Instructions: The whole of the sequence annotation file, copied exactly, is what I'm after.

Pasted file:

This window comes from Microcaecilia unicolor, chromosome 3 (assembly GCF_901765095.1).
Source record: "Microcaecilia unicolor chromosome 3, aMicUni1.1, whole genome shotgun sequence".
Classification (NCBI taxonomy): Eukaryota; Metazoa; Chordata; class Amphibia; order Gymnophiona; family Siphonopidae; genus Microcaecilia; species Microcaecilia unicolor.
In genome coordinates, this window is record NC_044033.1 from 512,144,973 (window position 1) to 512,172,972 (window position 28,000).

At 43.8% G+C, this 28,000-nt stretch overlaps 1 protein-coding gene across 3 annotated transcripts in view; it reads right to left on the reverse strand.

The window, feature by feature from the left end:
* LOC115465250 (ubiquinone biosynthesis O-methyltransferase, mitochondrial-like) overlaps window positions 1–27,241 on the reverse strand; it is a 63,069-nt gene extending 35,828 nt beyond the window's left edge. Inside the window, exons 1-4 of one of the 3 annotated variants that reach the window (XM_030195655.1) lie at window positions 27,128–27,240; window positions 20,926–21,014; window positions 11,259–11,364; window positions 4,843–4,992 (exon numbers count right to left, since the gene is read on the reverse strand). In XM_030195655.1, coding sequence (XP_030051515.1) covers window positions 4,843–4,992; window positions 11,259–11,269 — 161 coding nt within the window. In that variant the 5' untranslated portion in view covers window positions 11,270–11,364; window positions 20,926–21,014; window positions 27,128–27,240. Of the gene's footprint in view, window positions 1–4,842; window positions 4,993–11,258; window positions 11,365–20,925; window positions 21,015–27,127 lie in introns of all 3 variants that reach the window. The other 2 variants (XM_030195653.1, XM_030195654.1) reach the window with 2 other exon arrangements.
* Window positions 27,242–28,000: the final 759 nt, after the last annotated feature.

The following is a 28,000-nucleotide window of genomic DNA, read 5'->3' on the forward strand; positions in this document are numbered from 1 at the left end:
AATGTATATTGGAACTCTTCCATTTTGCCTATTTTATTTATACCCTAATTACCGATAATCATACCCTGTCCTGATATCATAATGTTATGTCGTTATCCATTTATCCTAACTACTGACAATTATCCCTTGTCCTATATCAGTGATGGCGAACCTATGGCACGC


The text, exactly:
This window comes from Microcaecilia unicolor, chromosome 3 (assembly GCF_901765095.1).
Source record: "Microcaecilia unicolor chromosome 3, aMicUni1.1, whole genome shotgun sequence".
Classification (NCBI taxonomy): Eukaryota; Metazoa; Chordata; class Amphibia; order Gymnophiona; family Siphonopidae; genus Microcaecilia; species Microcaecilia unicolor.
In genome coordinates, this window is record NC_044033.1 from 512,144,973 (window position 1) to 512,172,972 (window position 28,000).

At 43.8% G+C, this 28,000-nt stretch overlaps 1 protein-coding gene across 3 annotated transcripts in view; it reads right to left on the reverse strand.

The window, feature by feature from the left end:
* LOC115465250 (ubiquinone biosynthesis O-methyltransferase, mitochondrial-like) overlaps window positions 1–27,241 on the reverse strand; it is a 63,069-nt gene extending 35,828 nt beyond the window's left edge. Inside the window, exons 1-4 of one of the 3 annotated variants that reach the window (XM_030195655.1) lie at window positions 27,128–27,240; window positions 20,926–21,014; window positions 11,259–11,364; window positions 4,843–4,992 (exon numbers count right to left, since the gene is read on the reverse strand). In XM_030195655.1, coding sequence (XP_030051515.1) covers window positions 4,843–4,992; window positions 11,259–11,269 — 161 coding nt within the window. In that variant the 5' untranslated portion in view covers window positions 11,270–11,364; window positions 20,926–21,014; window positions 27,128–27,240. Of the gene's footprint in view, window positions 1–4,842; window positions 4,993–11,258; window positions 11,365–20,925; window positions 21,015–27,127 lie in introns of all 3 variants that reach the window. The other 2 variants (XM_030195653.1, XM_030195654.1) reach the window with 2 other exon arrangements.
* Window positions 27,242–28,000: the final 759 nt, after the last annotated feature.

The following is a 28,000-nucleotide window of genomic DNA, read 5'->3' on the forward strand; positions in this document are numbered from 1 at the left end:
AATGTATATTGGAACTCTTCCATTTTGCCTATTTTATTTATACCCTAATTACCGATAATCATACCCTGTCCTGATATCATAATGTTATGTCGTTATCCATTTATCCTAACTACTGACAATTATCCCTTGTCCTATATCAGTGATGGCGAACCTATGGCACGC